Charlie Bertsch (cbertsch) wrote,
Charlie Bertsch

Sweet Sixteen: Part Three

As I noted at the end of my previous entry, as soon as I was done writing on about Will Clark and the Giants' victory over the Cubs, I began to question my word choice. These notes are also from 10/9/89, then:
"CLUTCH" -- I told Beau about the hand imagery in the Bible -- God's hand metonymically represents his whole being and power. Hand represents control: "Things got out of hand." By extension, "I'm losing my grip." And "clutch" must be of the same metaphorical etymology.

Think of Rilke's "soft" hand poem.

Inversion of sign is a powerful tool in poetry

Write a poem in which hand is soft and not harsh like in Old Testament

Beau talked a long time about the beauty of Taos in the Bear's Lair -- D.H. Lawrence

Picture Will Clark in my own "clutch" situations

Another from the "hand" metaphorical etymology: yielding, succumbing is "letting go" i.e. releasing one's grip or clutch

See Lakoff + Turner's books on metaphor
While I'm pretty sure I had less control of my thinking than these notes might suggest, it's obvious that I was trying to rethink the idea of "coming through in the clutch" by questioning the image's connotations. I wasn't ready to take the stathead approach -- I'm still not -- but at least perceived that there was something amiss in the way people talk about pressure situations. The way to handle pressure is to relax, not tense up. That's the message of the poem I ended up writing.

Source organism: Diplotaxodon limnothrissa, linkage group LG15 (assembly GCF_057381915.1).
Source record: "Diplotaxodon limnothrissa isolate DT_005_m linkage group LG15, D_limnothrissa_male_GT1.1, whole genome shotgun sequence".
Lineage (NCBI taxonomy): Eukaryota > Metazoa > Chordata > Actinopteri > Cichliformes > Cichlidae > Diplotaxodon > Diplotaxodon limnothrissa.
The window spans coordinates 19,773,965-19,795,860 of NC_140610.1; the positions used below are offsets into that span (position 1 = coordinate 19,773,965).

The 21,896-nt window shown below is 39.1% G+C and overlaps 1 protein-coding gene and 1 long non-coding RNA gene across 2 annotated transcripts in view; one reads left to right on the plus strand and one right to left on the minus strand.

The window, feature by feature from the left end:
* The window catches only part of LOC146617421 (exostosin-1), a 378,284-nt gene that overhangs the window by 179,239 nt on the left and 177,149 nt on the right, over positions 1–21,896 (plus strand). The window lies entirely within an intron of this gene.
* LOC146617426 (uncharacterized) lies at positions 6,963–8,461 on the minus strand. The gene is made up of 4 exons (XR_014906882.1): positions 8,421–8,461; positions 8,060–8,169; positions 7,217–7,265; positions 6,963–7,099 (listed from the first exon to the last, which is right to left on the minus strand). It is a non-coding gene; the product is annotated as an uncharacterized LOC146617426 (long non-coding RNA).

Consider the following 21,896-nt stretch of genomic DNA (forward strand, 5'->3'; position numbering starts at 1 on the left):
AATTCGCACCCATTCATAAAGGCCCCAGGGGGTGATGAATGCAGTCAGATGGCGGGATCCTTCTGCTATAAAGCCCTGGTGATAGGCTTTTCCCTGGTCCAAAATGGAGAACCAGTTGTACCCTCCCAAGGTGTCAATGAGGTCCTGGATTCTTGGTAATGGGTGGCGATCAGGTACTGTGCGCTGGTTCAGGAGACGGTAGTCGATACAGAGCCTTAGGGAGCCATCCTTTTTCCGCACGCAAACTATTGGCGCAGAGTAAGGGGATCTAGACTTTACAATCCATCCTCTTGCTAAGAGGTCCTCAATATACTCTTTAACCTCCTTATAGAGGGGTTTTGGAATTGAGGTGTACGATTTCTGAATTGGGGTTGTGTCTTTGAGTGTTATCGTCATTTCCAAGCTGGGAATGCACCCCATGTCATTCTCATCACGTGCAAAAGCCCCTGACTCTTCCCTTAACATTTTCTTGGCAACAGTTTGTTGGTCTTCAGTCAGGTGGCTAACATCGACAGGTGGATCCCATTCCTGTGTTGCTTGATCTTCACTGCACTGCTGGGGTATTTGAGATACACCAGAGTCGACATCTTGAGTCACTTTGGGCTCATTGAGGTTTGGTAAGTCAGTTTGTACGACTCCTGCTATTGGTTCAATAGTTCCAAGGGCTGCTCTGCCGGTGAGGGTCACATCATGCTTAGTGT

There's one more entry in my notebook from 10/9/89, a passage from Corrado Pallenberg's The Art of Seduction -- more on that book later -- that I annotated, and then a long gap. Here's how it resumes on 11/9/89:
One month and a major (7.0) earthquake later. . . even if Will Clark did so-so in a very one-sided A's victory in the World Series, I can still hold onto that one at-bat. At least I got a poem out of it.
Indeed. And that poem played a major role in getting me into Thom Gunn's poetry seminar the following semester. More importantly, the approach I took in developing the poem, reflecting on the way metaphors condition our experience of everyday life and subjecting them to detailed scrutiny, has become a cornerstone of both my teaching and my writing.

[This is the first of three interconnected entries. Go here for the first one and here for the second one.]

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